So far fewer than 200 people have turned up at Waikato District Council drop-in sessions to learn more about the Council’s Annual Plan, and changes that will see targeted wastewater rates increase by between $47 and $254.
Waikato District Mayor Allan Sanson says, “I’m surprised and disappointed by the low turnout. We’re offering three options for consideration by 11,000 of our ratepayers who benefit from wastewater services and we want to ensure they are properly informed and consulted.
The options offered involve the proposed scale of works the Council undertakes to mitigate the risk of wastewater overflows in the district.
Mayor Sanson says, “I can only hope that our ratepayers feel they have been informed sufficiently by the printed material we have mailed to them and the video and other explanatory material we have posted on our website.”
The Council has already run 12 drop-in consultation sessions at nine different locations throughout the district and there are only two drop-in sessions still to be held before consultation closes at 9am on Monday 15 May. The two remaining sessions are at the Ngaruawahia Community House in Galileo St on Wednesday 10 May from 4pm to 7pm, and at the Meremere Hall in Heather Green Ave on Thursday 11 May starting at 6.30pm.
So far the Council has received 259 submissions which are running 51% in favour of Option 2 which includes the preparation of long term plans to protect waterways and environmentally sensitive areas. Under this option, targeted wastewater rates would rise by between $78 and $230 depending on where the ratepayer lives.
The proposed rate changes are complicated by the fact that the Council is still in the process of moving from five different wastewater rates throughout the district to a single district-wide rate that will be introduced in the coming year.
Most Waikato district ratepayers are not affected by the decision as 22,000 ratepayers are on septic tanks and are not connected to a wastewater system.
General rates are set to rise by less than 3% and other targeted rates will follow the rate of inflation.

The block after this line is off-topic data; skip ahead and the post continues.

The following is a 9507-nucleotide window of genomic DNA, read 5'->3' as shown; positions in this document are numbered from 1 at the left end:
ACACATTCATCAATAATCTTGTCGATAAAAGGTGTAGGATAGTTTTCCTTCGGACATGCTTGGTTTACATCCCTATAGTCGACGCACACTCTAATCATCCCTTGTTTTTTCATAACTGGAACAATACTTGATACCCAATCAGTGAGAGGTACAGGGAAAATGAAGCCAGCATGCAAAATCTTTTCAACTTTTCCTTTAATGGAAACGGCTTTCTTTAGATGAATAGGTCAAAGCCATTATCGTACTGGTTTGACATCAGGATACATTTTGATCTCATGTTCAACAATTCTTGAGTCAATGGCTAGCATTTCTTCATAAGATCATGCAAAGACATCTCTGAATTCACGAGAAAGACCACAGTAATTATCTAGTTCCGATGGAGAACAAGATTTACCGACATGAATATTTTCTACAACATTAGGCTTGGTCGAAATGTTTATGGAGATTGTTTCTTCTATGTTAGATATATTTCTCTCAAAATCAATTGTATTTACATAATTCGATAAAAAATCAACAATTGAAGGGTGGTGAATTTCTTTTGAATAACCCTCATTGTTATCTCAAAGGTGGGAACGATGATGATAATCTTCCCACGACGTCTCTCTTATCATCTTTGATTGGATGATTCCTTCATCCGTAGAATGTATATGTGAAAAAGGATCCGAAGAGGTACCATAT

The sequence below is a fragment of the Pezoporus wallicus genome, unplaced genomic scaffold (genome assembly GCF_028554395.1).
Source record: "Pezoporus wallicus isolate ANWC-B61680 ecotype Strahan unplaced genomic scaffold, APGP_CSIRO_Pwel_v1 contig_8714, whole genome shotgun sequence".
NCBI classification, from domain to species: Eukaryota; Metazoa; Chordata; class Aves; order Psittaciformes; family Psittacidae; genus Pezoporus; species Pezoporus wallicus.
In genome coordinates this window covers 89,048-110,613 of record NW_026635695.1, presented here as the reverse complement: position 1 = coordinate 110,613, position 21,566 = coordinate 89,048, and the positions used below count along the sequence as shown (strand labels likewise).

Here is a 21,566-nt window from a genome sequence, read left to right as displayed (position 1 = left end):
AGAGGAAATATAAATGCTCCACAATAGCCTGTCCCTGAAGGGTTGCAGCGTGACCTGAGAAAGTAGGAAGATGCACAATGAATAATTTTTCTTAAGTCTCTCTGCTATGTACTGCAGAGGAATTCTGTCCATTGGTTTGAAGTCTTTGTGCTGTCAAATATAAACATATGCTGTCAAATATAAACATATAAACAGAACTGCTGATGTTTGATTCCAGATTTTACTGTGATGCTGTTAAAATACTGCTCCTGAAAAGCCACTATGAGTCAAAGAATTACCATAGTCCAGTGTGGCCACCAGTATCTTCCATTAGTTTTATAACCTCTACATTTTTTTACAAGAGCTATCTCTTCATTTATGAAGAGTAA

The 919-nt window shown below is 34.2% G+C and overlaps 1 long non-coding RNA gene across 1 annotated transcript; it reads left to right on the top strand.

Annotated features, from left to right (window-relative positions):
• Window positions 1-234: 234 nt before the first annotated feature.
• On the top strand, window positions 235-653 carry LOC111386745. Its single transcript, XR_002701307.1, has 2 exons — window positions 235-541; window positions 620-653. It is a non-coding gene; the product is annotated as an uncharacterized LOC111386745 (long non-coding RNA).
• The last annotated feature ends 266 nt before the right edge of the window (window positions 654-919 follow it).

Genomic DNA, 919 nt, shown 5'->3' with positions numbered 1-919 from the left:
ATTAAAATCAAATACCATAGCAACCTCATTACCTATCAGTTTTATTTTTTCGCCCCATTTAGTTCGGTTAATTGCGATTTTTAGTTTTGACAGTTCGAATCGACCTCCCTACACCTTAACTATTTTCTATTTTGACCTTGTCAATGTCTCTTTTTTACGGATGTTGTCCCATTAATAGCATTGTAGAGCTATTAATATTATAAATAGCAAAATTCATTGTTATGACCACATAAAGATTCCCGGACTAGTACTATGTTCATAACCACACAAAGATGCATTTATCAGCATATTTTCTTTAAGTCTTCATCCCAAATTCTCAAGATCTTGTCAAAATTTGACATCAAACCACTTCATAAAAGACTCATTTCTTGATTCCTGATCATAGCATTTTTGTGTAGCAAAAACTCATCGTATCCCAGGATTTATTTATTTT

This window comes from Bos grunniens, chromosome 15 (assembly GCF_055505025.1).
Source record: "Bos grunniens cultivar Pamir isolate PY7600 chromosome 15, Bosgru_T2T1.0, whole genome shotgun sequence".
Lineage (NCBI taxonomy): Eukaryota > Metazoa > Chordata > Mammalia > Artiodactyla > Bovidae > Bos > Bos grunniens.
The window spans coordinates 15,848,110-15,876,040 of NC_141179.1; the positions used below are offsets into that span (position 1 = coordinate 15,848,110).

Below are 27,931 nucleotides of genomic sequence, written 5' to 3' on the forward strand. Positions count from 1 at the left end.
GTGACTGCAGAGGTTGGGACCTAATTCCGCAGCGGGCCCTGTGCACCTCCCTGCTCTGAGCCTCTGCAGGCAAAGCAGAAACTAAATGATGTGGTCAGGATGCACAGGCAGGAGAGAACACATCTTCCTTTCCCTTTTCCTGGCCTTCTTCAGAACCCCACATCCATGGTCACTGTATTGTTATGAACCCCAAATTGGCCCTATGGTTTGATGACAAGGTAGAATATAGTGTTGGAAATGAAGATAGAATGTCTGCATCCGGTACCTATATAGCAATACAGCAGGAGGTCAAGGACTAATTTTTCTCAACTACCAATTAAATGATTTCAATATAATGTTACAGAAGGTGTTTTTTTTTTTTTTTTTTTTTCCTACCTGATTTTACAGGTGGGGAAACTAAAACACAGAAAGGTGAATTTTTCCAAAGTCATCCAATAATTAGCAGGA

For town-based residential ratepayers who are connected to a wastewater system the impact of the rate rise will vary considerably depending on property value, location, the wastewater works option chosen and other services offered, and so the Council is urging ratepayers to check the impact on their individual rates with an online rates calculator on the Council’s website at www.waikatodistrict.govt.nz/rid.
The decision to consult ratepayers about an expanded programme of wastewater works follows criticism of the Council last year after spills closed Raglan Harbour three times in a matter of four months.
In the last financial year the Council reported a total of 33 wastewater overflows during dry weather, and 59 wastewater overflows altogether throughout the district (including spills during wet weather). Most, however, were small spills on land which were cleaned up and resolved the same day they were reported.
In its Annual Plan consultation document the Council reports that blockages have caused more than 80% of the wastewater overflows in the district in the past three years (2014-16). So all the options for consultation include a public education programme designed to reduce overflows by improving understanding, and changing behaviour about what can and cannot be flushed down the toilet or poured down the kitchen sink.
For more information please contact:
Senior Communications Advisor
Waikato District Council
07 824 8633